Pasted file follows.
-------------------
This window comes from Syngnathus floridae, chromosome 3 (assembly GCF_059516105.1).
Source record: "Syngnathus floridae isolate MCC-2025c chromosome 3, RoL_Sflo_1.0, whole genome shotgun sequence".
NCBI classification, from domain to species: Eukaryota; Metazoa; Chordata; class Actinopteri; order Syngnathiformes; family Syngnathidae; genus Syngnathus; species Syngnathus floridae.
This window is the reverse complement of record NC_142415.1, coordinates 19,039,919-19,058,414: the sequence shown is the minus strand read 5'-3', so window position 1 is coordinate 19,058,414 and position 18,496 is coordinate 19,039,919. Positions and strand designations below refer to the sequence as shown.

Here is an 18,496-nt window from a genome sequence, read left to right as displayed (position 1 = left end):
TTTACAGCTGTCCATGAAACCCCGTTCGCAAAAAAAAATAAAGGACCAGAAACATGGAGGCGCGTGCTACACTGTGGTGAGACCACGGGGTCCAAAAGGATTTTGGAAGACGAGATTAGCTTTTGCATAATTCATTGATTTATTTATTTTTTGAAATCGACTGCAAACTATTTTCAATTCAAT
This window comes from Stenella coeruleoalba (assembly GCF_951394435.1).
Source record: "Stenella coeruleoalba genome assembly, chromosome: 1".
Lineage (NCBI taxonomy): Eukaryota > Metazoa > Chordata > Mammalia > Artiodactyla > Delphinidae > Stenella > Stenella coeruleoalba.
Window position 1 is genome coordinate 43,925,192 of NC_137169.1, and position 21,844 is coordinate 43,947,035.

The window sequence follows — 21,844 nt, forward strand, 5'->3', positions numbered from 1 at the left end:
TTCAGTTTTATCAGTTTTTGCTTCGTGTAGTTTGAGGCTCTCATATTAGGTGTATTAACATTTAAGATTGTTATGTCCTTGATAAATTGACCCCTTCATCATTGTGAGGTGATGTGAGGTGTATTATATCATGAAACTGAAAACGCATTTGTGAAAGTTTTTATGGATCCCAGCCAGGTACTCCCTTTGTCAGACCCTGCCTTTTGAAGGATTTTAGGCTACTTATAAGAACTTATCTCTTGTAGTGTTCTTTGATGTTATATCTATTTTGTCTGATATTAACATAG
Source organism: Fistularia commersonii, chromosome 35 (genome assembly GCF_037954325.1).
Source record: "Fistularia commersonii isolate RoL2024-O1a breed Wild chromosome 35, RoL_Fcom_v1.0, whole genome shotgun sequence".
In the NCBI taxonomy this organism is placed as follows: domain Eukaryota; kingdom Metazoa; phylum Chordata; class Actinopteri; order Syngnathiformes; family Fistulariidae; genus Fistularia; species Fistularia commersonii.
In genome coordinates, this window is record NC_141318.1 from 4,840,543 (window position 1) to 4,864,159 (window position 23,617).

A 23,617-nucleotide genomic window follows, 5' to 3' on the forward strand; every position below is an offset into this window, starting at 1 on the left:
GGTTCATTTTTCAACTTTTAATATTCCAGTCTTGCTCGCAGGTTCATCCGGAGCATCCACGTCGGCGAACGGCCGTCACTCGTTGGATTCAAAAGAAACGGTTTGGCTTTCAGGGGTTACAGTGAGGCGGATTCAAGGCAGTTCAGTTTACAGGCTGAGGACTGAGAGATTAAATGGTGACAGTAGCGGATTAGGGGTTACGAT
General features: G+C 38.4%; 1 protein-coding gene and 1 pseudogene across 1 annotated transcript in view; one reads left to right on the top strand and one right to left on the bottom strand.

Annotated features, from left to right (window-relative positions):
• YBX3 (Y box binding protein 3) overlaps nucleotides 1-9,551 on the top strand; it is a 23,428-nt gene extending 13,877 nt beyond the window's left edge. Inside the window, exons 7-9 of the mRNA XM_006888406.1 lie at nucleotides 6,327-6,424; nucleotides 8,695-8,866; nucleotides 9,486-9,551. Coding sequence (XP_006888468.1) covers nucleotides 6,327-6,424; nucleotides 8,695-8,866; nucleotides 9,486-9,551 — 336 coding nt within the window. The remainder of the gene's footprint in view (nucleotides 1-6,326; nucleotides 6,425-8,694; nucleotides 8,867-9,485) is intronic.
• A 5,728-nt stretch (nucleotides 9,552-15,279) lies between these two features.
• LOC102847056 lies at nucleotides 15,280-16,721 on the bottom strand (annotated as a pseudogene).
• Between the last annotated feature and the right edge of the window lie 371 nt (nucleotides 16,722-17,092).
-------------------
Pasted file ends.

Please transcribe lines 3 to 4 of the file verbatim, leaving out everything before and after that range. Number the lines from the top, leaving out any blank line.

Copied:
NCBI classification, from domain to species: Eukaryota; Metazoa; Chordata; class Actinopteri; order Syngnathiformes; family Syngnathidae; genus Syngnathus; species Syngnathus floridae.
This window is the reverse complement of record NC_142415.1, coordinates 19,039,919-19,058,414: the sequence shown is the minus strand read 5'-3', so window position 1 is coordinate 19,058,414 and position 18,496 is coordinate 19,039,919. Positions and strand designations below refer to the sequence as shown.